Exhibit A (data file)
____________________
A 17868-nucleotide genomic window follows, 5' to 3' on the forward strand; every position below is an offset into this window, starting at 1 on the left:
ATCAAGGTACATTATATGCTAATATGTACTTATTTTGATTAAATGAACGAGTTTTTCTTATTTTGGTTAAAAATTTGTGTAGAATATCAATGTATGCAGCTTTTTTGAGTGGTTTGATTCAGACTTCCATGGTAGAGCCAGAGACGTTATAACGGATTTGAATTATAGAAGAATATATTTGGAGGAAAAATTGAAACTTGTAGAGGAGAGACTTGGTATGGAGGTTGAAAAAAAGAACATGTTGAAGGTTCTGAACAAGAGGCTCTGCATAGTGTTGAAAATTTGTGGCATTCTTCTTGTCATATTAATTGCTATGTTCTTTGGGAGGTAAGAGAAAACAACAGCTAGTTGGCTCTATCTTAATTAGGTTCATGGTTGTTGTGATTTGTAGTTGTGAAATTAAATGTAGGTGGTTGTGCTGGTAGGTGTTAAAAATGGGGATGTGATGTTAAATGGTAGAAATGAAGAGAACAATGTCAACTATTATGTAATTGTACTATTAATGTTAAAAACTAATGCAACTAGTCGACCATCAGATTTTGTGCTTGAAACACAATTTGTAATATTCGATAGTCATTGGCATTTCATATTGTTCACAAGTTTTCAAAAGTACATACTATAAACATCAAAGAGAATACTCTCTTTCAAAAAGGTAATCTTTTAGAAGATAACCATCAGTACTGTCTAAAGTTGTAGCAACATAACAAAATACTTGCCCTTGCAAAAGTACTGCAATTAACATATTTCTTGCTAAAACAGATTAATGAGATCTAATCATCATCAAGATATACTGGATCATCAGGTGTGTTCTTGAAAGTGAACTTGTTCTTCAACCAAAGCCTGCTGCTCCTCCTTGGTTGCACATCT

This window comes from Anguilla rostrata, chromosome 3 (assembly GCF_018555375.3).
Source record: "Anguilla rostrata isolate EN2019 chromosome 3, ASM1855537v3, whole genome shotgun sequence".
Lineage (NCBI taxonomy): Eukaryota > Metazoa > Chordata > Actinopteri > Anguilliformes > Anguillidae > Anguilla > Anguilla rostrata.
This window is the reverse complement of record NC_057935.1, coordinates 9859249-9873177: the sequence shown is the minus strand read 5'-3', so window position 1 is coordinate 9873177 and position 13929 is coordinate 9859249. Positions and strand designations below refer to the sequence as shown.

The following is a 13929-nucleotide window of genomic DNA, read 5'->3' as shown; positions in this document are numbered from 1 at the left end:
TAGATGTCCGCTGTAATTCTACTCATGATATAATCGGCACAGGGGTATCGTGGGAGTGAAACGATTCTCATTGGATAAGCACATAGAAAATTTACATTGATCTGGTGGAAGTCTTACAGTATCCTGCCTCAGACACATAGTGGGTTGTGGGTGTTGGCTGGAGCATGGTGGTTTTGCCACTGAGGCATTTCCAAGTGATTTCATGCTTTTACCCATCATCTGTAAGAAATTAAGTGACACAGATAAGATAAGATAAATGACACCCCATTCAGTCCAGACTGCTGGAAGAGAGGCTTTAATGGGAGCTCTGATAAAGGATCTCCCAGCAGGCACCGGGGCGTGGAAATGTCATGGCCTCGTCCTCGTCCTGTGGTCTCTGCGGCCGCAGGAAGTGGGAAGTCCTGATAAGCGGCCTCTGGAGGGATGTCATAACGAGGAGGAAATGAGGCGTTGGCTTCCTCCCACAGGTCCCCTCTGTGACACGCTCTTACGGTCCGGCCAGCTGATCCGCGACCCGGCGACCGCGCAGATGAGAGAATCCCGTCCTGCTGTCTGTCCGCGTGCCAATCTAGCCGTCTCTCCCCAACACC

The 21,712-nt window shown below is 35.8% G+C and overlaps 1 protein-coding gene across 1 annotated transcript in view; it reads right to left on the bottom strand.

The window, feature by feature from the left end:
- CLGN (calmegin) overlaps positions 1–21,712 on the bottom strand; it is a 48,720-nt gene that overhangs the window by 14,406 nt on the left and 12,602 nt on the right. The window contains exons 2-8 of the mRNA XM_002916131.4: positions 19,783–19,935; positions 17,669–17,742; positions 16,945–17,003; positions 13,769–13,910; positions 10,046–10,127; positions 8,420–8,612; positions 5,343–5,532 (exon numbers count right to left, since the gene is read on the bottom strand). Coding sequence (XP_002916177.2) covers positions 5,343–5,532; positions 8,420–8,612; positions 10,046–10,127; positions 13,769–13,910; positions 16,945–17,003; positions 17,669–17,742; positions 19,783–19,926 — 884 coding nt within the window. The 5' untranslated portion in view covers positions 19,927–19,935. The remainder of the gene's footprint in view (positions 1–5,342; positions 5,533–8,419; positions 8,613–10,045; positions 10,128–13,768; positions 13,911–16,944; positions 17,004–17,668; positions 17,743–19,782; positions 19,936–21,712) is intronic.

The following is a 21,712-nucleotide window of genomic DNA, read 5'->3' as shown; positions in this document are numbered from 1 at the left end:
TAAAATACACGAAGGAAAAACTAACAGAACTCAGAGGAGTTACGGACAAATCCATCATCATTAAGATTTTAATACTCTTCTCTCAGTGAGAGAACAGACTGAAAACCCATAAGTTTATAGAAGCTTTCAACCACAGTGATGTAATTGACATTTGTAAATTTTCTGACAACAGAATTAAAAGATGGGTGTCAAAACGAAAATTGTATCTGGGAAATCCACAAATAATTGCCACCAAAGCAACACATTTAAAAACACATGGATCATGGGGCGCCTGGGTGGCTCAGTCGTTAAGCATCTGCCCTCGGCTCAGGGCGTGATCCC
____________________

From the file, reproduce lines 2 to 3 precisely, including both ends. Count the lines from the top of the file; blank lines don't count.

ATCAAGGTACATTATATGCTAATATGTACTTATTTTGATTAAATGAACGAGTTTTTCTTATTTTGGTTAAAAATTTGTGTAGAATATCAATGTATGCAGCTTTTTTGAGTGGTTTGATTCAGACTTCCATGGTAGAGCCAGAGACGTTATAACGGATTTGAATTATAGAAGAATATATTTGGAGGAAAAATTGAAACTTGTAGAGGAGAGACTTGGTATGGAGGTTGAAAAAAAGAACATGTTGAAGGTTCTGAACAAGAGGCTCTGCATAGTGTTGAAAATTTGTGGCATTCTTCTTGTCATATTAATTGCTATGTTCTTTGGGAGGTAAGAGAAAACAACAGCTAGTTGGCTCTATCTTAATTAGGTTCATGGTTGTTGTGATTTGTAGTTGTGAAATTAAATGTAGGTGGTTGTGCTGGTAGGTGTTAAAAATGGGGATGTGATGTTAAATGGTAGAAATGAAGAGAACAATGTCAACTATTATGTAATTGTACTATTAATGTTAAAAACTAATGCAACTAGTCGACCATCAGATTTTGTGCTTGAAACACAATTTGTAATATTCGATAGTCATTGGCATTTCATATTGTTCACAAGTTTTCAAAAGTACATACTATAAACATCAAAGAGAATACTCTCTTTCAAAAAGGTAATCTTTTAGAAGATAACCATCAGTACTGTCTAAAGTTGTAGCAACATAACAAAATACTTGCCCTTGCAAAAGTACTGCAATTAACATATTTCTTGCTAAAACAGATTAATGAGATCTAATCATCATCAAGATATACTGGATCATCAGGTGTGTTCTTGAAAGTGAACTTGTTCTTCAACCAAAGCCTGCTGCTCCTCCTTGGTTGCACATCT

This window comes from Anguilla rostrata, chromosome 3 (assembly GCF_018555375.3).